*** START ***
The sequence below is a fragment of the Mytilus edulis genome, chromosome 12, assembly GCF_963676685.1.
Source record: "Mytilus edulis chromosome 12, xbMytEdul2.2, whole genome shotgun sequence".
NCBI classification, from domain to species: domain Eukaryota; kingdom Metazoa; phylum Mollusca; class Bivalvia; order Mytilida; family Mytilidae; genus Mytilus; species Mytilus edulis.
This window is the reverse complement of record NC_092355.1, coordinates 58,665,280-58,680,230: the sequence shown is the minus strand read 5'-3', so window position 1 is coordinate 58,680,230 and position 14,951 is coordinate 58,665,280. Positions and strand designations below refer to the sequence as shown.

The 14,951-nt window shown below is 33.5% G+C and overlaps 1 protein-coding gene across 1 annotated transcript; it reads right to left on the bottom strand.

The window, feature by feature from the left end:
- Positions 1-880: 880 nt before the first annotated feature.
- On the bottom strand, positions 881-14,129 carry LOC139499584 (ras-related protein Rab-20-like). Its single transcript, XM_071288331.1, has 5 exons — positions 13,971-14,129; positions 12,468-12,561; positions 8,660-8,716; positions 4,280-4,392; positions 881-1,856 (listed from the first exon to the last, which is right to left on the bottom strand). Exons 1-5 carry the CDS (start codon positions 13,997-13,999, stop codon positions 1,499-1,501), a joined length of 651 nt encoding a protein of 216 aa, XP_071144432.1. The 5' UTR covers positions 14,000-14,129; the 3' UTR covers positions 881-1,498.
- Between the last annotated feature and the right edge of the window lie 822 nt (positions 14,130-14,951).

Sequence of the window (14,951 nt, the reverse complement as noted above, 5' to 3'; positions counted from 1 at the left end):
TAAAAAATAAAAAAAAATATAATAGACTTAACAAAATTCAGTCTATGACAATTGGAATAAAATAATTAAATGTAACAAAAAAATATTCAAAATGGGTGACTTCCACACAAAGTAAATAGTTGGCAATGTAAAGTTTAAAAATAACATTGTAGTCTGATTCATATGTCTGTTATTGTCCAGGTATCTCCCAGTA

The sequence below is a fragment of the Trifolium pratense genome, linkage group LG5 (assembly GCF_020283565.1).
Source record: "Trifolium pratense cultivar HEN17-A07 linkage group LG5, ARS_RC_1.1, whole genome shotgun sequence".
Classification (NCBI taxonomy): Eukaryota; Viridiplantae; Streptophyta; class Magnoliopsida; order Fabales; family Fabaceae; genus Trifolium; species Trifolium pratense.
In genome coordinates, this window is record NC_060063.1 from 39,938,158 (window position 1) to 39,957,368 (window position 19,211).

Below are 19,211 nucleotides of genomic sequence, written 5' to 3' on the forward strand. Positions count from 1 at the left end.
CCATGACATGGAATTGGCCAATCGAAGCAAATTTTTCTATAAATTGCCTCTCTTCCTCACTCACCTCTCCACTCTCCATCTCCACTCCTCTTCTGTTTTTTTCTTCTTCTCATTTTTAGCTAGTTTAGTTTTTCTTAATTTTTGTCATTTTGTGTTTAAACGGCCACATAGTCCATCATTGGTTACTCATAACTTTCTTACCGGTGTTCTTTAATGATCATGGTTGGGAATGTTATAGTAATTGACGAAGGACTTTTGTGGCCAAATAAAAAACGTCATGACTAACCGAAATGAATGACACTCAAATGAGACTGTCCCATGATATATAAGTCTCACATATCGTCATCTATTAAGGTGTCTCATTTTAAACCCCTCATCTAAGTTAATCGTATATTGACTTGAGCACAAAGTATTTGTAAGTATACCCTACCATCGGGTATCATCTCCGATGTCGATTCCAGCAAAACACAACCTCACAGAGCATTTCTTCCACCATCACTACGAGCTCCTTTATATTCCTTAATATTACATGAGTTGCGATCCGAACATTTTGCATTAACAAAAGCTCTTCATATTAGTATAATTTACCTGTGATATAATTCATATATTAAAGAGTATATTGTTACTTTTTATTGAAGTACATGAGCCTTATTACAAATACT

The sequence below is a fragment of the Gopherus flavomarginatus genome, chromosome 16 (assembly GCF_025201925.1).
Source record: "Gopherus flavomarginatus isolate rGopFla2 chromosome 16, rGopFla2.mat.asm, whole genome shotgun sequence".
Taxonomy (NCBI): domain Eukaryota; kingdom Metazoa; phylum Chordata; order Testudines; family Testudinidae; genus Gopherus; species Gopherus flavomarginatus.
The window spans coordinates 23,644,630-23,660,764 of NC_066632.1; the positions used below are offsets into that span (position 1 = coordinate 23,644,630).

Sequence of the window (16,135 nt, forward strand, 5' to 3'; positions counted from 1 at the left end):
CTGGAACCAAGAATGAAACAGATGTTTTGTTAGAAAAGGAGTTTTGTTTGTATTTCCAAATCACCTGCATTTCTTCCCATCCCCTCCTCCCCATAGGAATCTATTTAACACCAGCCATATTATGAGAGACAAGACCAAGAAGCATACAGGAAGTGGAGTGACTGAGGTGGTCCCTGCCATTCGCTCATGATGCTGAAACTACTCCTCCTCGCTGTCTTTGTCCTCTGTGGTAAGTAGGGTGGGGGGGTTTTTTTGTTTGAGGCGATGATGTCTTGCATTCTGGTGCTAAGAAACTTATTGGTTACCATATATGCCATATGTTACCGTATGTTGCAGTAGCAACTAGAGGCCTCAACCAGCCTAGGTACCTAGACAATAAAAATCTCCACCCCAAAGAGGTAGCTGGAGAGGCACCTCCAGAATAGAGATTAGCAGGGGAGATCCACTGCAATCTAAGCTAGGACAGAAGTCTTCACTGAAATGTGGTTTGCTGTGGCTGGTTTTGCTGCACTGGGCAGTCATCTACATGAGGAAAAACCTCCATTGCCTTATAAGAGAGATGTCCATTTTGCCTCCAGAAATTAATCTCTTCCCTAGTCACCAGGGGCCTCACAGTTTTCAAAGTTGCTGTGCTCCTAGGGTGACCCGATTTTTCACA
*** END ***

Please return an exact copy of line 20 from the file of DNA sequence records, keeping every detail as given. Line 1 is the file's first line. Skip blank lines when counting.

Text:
Taxonomy (NCBI): domain Eukaryota; kingdom Metazoa; phylum Chordata; order Testudines; family Testudinidae; genus Gopherus; species Gopherus flavomarginatus.